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Shooting out mid-market CRM software

WALTHAM, Mass. -- Despite the storm that left New England blanketed with snow, well over two dozen senior executives turned out for ePartners, Inc.'s Boston-area CRM shootout, the company's first CRM event this year. In this half-day session, ePartners explained the value of CRM software and the options available to the mid-market sector through their own implementation program.

The top applications for the CRM market include: sales force automation, customer support and marketing, according to Ken Eldridge, business unit leader for ePartners' Boston operations. The company offers SalesLogix, Great Plains/Siebel Front Office (GPSFO), Onyx and Pivotal software, which they compared and demonstrated.

"All of this software has significant customizability," Eldridge said. "CRM is almost always customized."

The four packages are also alike due to their easy to understand user interfaces, synchronization capabilities and support for campaign management, according to Eldridge. Additionally, SalesLogix, Pivotal and Onyx are sold with Scribe integration software for integrating the CRM package into back-office software, he said.

The advantages of choosing one of these mid-market packages include: a shorter implementation time frame, a relatively lower cost of ownership, powerful database technology that encompasses Microsoft SQL and Oracle, customizable screen formats that don't require intervention from tech support and integration with back office applications, Eldridge said. The software is also supported by financially-healthy software publishers, he added.

Of the applications that ePartners offers, SalesLogix has the shortest implementation time, up and running three to six weeks out of the box. SalesLogix, due to its previous incarnation as a sales tool, provides simple forecasting and pipeline management, Eldridge said. IQ and crystal reporting and modular purchase capabilities, allowing customers to purchase each module of the software as needed, are two other highlights of SalesLogix, he said.

While GPSFO takes longer to implement, approximately 120 to 270 days, it offers out of the box integration with Great Plains accounting software, computer-telephony integration (CTI) capabilities and a strong focus on the call center, Eldridge said. GPSFO is different from Siebel Enterprise, and it does feature less customization than the enterprise version of the software, he said.

Meanwhile, Onyx features a complete enterprise solution that includes Web capabilities like customer, partner and employee portals, and also includes built-in best practices templates, according to Eldridge. Onyx also can be integrated with Solomon accounting software, and implementation can take anywhere from 120 to 180 days, he said.

"Eighty-eight percent of Onyx's customers use [the software] in at least three departments," Eldridge said. "It's not just a sales force automation or campaign management tool but an enterprise-wide solution."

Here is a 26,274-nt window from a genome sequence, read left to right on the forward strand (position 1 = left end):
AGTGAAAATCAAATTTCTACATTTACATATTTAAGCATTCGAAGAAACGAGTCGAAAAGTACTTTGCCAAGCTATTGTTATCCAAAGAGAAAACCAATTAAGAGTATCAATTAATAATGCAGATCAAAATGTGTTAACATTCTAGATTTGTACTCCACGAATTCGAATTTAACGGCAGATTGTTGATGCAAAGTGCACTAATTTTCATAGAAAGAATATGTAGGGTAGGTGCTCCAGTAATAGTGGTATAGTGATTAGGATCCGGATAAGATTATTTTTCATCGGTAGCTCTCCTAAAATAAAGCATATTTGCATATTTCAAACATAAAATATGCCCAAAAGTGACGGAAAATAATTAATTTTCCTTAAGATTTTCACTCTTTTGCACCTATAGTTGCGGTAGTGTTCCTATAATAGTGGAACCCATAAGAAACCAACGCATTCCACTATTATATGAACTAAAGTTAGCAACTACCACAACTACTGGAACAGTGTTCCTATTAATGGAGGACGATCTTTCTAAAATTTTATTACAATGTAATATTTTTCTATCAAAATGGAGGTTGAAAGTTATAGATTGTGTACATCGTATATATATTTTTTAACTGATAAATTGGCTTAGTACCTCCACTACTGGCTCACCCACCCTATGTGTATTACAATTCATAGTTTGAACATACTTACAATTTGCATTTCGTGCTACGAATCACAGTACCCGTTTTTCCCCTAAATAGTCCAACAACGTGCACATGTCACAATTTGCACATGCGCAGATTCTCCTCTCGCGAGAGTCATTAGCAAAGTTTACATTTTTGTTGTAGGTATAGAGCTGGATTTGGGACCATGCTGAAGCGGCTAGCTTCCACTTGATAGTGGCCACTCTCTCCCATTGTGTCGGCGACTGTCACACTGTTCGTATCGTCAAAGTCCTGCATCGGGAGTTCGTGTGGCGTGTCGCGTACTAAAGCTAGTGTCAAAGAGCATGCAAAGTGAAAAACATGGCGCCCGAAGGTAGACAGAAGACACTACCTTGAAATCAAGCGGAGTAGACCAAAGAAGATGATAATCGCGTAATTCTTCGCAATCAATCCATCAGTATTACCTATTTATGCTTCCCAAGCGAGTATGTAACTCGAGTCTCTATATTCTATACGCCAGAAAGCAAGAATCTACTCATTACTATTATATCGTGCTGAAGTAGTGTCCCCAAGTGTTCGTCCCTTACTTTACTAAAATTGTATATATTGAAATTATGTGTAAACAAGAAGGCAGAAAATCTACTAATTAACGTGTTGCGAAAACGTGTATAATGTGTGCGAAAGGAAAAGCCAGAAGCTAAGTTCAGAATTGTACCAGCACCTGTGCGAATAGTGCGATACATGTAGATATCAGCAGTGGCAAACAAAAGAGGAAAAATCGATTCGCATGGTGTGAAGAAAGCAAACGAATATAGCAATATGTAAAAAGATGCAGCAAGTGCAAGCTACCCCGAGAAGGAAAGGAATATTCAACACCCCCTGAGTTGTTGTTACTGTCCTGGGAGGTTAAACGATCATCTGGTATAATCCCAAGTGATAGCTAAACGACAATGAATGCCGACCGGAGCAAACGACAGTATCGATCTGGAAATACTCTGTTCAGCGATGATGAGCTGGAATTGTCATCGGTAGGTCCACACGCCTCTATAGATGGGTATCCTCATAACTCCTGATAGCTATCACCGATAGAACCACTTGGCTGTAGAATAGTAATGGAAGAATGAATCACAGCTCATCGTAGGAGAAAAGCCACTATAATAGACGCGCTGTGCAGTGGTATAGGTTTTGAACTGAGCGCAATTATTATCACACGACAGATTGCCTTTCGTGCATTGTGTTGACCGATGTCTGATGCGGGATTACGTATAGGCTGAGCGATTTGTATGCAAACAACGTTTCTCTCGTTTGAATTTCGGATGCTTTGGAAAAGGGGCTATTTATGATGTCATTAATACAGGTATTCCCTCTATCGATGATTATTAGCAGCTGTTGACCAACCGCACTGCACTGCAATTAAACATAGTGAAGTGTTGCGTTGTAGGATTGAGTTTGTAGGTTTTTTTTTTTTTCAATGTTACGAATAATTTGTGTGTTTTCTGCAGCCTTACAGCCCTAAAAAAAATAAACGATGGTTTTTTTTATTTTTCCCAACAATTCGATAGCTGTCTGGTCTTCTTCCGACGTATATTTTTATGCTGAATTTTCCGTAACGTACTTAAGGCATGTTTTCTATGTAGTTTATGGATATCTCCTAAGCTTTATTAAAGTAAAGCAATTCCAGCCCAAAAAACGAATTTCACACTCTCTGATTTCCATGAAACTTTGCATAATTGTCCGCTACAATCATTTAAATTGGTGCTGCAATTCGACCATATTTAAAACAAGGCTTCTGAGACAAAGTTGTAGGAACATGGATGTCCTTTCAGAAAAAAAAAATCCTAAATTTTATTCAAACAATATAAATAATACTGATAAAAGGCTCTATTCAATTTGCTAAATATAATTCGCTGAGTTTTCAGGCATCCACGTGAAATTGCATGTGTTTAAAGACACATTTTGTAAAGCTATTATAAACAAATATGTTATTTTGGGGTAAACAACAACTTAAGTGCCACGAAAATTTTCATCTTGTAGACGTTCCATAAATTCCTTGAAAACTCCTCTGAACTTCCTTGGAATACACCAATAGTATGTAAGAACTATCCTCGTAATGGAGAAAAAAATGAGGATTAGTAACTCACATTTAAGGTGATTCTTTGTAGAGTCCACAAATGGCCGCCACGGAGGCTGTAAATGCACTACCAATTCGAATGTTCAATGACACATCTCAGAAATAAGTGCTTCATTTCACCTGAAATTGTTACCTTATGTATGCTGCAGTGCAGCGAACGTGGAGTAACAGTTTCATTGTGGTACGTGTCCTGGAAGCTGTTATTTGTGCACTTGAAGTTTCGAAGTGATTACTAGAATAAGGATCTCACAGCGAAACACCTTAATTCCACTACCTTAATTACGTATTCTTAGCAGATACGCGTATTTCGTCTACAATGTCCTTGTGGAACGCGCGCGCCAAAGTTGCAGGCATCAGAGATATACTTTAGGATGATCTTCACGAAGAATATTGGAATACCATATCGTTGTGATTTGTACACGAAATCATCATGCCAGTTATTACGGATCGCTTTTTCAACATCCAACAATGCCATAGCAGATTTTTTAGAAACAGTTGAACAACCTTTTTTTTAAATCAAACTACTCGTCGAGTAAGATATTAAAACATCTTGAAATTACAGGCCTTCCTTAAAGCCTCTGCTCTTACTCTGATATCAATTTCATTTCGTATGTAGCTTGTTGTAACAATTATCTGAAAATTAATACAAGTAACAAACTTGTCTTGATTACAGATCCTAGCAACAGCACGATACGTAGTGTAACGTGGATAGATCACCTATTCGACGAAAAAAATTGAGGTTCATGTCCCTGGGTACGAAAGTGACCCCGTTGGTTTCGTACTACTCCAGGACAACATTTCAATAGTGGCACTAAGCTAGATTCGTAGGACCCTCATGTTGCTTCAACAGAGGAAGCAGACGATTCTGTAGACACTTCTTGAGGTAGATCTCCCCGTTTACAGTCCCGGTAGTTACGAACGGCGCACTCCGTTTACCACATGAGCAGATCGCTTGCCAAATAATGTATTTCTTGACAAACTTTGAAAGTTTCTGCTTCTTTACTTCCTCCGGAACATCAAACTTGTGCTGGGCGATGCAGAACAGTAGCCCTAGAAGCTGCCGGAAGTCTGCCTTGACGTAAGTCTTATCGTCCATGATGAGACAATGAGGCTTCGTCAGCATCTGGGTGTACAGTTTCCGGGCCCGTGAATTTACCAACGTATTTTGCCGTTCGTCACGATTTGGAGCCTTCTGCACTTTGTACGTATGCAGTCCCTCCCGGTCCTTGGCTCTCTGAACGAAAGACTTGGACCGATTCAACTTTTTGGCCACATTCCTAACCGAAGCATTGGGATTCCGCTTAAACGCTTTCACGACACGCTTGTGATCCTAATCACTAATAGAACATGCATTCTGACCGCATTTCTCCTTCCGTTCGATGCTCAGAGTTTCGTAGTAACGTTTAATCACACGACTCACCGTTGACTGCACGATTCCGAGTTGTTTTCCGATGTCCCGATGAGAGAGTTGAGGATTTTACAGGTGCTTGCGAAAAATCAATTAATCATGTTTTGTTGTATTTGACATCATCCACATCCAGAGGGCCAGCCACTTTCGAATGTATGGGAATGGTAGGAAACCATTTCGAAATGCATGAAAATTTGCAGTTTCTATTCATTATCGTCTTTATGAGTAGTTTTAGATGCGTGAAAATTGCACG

Pivotal also offers a complete enterprise package, with e-commerce selling tools; CTI; customer, partner and employee hubs; workflow agents; and automated synchronization with Microsoft Outlook, according to Eldridge. Implementation runs from 60 to 120 days.

When selecting a new CRM package, companies should think about the reason for the change, identify the budget for the project up front, and look at the different software packages before making a selection, according to Eldridge.

During the evaluation process, it is important to have uniform criteria for evaluation, such as the needs of the company, and to get the entire team involved, Eldridge said. "If top management is not involved [in the selection process], the system will fail," he said. End users also need to have their say.

In selecting a partner to deliver the software, organizations should look for companies that offer more than one product, according to Eldridge. "Find a company that is objective [and] look for a company that has references," he advised.

Rather than housing the software and hardware in their own offices, some companies choose an application service provider (ASP) for their CRM endeavors. According to Eldridge, 10% of ePartners' customers choose an ASP, which allows companies to maintain a focus on serving customers rather than applications. ASPs also offer greater reliability with multiple data centers, greater security such as firewalls and data encryption, less drain on the internal IT staff and predictable costs, he said.

"CRM applications lend themselves better to an ASP model than back-office applications," Eldridge said.

Eldridge did caution the audience to be sure that the ASP involved has expertise in the application -- and to be aware that the ASP may not be around in a year, so choose your ASP carefully. Coincidentally, eParnters offers an ASP model to their customers, hosted by IBM e-business services.

When it comes down to the final decision, though, companies typically want the ability to encompass all parts of the business, such as marketing, tech support and order management, in a common user interface and database, Eldridge said.

ePartners plans to hold more CRM software shootouts in Atlanta, Chicago, Detroit and Phoenix, among others, through April. These events are open to senior level executives and free to attend.






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